Steve Happ Photography Ramblings and dissertations

June 16, 2009

Coalfields Bird Photos 090614

Filed under: Birds — Tags: , — admin @ 5:11 am

Bird Photography at Werakata NP, Abermain and Pelton – 14th June, 2009.

Today I went on the Threatened and Declining Woodland Birds of the Cessnock-Kurri Area walk led my Mick Roderick from the Hunter Bird Observers Club(HBOC). We met up at Jeffries Park in Abermain and headed off to Werakata National Park, where we walked along the Shiralee fire trail. We managed to see some honeyeaters such as Yellow-faced Honeyeaters, Yellow-tufted Honeyeaters and White-naped Honeyeaters. There were also a number of smaller birds such as Thornbills and Striated Pardalote.

The highlight for me was seeing the Little Lorikeet, which I had never seen before. The Little Lorikeet is a proposed Vulnerable Species listing in New South Wales. They are considered to be nomadic and their distribution and numbers are related to the availability of food such as the flowering eucalypts, melaleucas, and mistletoes. The major threats to Little Lorikeet are the loss of breeding sites and food from ongoing land clearing.

Little Lorikeet
Little Lorikeet(Glossopsitta pusilla)

We also saw a few White-naped Honeyeaters. Their distribution is mainly the eastern part of Australia, and they feed mainly on nectar and insects. They tend mainly to forage in the tallest trees and and rarely seen on the ground. This bird does not know whether he is coming or going.

White-naped Honeyeater
White-naped Honeyeater(Melithreptus lunatus)

We left the Abermain site, and drove through Cessnock along the Wollombi Road to Pelton. This is another part of the Werakata National Park and was formerly the Aberdare State Forest. There is a lot of garbage dumped in the bush around here, and lots of motor bikes racing around. Not a good look for what is supposed to be a National Park. We walked along the old train line to Boundary Road and down the gully and up again to a few stands of Spotted Gums and Ironbark trees that were flowering.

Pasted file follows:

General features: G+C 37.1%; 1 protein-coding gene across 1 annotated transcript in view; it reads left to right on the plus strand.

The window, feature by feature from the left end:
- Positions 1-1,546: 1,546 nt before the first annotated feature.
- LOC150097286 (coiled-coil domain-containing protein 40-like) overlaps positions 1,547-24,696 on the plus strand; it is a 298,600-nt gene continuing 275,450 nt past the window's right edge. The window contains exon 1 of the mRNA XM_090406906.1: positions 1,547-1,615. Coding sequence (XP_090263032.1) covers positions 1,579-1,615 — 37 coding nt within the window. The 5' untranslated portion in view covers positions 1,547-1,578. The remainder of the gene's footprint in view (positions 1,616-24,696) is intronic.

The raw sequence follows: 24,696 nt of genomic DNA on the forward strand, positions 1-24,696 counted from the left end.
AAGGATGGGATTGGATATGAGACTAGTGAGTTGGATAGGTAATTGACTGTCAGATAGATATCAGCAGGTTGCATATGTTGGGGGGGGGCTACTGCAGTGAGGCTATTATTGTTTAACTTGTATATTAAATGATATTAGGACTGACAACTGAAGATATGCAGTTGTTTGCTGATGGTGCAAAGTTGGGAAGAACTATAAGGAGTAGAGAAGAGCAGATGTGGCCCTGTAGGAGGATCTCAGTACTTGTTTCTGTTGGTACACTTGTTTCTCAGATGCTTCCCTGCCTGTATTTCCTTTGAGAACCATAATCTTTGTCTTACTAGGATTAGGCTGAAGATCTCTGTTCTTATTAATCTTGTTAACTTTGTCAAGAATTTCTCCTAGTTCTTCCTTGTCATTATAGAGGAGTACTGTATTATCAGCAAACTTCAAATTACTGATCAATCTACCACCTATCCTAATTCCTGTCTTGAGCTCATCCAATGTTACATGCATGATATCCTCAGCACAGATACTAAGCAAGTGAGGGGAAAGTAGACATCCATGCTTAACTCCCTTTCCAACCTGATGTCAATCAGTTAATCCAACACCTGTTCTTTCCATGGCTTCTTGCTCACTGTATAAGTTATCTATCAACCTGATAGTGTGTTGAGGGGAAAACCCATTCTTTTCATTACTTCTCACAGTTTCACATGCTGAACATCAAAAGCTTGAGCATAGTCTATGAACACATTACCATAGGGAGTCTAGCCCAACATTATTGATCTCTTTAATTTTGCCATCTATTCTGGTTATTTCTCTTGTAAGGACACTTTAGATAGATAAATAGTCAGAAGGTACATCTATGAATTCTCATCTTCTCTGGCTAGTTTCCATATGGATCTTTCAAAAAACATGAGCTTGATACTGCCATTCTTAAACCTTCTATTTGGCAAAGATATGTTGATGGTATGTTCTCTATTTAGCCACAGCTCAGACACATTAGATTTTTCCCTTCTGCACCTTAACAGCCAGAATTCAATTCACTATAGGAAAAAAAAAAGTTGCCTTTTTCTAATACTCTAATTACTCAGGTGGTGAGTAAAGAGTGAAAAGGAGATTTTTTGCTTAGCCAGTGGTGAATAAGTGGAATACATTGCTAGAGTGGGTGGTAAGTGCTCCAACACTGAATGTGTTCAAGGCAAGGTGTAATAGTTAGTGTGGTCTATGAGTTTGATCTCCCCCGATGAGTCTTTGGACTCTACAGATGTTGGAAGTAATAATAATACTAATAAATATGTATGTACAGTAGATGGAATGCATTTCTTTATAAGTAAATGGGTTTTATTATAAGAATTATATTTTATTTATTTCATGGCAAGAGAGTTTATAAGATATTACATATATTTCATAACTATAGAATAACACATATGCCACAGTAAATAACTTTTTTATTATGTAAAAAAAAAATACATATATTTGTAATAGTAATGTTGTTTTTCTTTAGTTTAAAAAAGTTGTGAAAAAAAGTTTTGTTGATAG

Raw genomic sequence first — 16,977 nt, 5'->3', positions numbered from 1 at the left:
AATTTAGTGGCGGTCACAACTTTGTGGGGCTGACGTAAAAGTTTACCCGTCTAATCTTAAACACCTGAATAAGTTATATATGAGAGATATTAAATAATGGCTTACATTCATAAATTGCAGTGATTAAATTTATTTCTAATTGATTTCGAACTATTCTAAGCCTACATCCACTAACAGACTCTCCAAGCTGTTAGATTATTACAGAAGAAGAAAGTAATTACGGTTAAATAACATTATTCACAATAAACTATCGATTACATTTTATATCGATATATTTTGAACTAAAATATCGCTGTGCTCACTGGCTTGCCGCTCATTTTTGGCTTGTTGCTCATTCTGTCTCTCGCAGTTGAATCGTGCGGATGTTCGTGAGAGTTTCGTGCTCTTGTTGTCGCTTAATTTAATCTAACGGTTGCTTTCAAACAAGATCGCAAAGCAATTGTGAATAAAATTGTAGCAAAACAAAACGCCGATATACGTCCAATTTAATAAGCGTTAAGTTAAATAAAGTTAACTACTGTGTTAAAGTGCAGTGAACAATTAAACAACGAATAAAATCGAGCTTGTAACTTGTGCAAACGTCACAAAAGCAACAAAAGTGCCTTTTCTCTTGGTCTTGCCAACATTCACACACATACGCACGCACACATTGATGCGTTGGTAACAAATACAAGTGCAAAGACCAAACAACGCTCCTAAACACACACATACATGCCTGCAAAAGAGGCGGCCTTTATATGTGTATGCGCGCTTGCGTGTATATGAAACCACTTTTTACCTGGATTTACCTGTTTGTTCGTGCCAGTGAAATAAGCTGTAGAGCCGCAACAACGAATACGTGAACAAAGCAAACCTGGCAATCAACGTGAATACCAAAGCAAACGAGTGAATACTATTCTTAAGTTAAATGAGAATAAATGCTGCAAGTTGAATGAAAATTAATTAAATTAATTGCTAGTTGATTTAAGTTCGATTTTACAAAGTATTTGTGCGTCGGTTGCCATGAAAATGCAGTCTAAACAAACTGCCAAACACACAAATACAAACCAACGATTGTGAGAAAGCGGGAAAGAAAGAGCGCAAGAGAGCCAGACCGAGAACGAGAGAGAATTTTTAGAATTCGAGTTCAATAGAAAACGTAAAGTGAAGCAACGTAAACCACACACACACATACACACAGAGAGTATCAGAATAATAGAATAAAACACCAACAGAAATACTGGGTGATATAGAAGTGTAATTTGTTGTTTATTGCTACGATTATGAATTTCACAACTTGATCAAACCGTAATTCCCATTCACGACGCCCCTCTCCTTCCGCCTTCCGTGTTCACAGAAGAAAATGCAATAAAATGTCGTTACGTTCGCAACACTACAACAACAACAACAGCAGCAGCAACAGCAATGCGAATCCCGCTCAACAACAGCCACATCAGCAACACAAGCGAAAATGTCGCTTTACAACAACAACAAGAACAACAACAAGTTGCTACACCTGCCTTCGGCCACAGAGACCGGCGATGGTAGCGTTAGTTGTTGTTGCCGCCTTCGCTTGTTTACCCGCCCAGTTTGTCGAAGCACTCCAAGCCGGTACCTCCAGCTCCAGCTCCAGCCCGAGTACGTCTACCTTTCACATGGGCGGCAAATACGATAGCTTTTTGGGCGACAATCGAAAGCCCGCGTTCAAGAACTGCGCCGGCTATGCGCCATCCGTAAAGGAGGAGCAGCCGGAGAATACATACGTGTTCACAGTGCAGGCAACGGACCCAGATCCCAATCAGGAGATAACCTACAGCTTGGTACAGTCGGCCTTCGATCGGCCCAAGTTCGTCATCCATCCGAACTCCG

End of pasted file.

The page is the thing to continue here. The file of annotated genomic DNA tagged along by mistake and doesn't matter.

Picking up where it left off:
We found what we were looking for – Regent Honeyeaters. They were high up in the trees, feeding on the blossoms. This chap was upside down.

Regent Honeyeater
Regent Honeyeater(Xanthomyza phrygia)

Regent Honeyeaters are listed as a Threatened Species and are seen as a “flagship species” for conservation in the threatened box-ironbark forests of Victoria and NSW on which it depends for its survival. The Regent Honeyeater feeds mainly on nectar from a small number of eucalypt species, and acts as a pollinator for these same trees and other plants.

Regent Honeyeater
Regent Honeyeater

Today only 25% of the original coverage of box-ironbox forests remain, mostly on less fertile soils, which are marginal habititat for the Regent Honeyeater. You and I can help to preserve these birds by protecting remnant woodlands in your community, leaving dead and fallen timber on the ground, supporting local conservation efforts such as landcare, and planting trees.

Regent Honeyeater
Regent Honeyeater

Bird Species List, Werakata NP, Abermain and Pelton, 14/6/09

Yellow-faced Honeyeater
Yellow-tufted Honeyeater
white-naped Honeyeater
Regent Honeyeater
Little Lorikeet
Brown Thornbill
Striated Pardalote
Golden Whistler
Musk Lorikeet
Noisy Friarbird
Red Wattlebird
Australian King-Parrot
Bell Miner


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